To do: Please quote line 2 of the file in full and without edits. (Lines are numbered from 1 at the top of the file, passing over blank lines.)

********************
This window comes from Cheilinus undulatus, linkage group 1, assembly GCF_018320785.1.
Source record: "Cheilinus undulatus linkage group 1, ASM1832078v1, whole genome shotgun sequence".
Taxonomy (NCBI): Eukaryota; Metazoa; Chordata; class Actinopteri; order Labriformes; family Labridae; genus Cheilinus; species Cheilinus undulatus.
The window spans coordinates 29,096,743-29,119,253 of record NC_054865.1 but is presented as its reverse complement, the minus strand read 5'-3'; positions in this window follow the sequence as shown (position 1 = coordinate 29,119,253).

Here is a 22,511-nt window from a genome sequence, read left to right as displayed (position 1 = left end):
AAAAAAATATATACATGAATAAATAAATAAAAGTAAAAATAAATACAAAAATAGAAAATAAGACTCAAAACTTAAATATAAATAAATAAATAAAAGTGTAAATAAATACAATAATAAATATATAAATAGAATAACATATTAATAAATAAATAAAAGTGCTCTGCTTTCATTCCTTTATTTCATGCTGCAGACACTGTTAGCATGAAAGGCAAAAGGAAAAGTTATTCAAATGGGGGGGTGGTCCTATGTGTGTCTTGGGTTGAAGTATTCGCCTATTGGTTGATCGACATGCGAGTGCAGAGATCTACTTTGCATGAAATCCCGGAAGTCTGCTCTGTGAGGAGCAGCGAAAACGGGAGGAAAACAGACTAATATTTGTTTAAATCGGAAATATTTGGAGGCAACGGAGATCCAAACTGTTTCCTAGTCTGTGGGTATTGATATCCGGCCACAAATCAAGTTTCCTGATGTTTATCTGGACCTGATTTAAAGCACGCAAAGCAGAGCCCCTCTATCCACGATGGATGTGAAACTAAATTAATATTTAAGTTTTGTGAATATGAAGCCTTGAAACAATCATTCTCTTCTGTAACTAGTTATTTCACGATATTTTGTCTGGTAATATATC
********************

Source record: "Cheilinus undulatus linkage group 1, ASM1832078v1, whole genome shotgun sequence".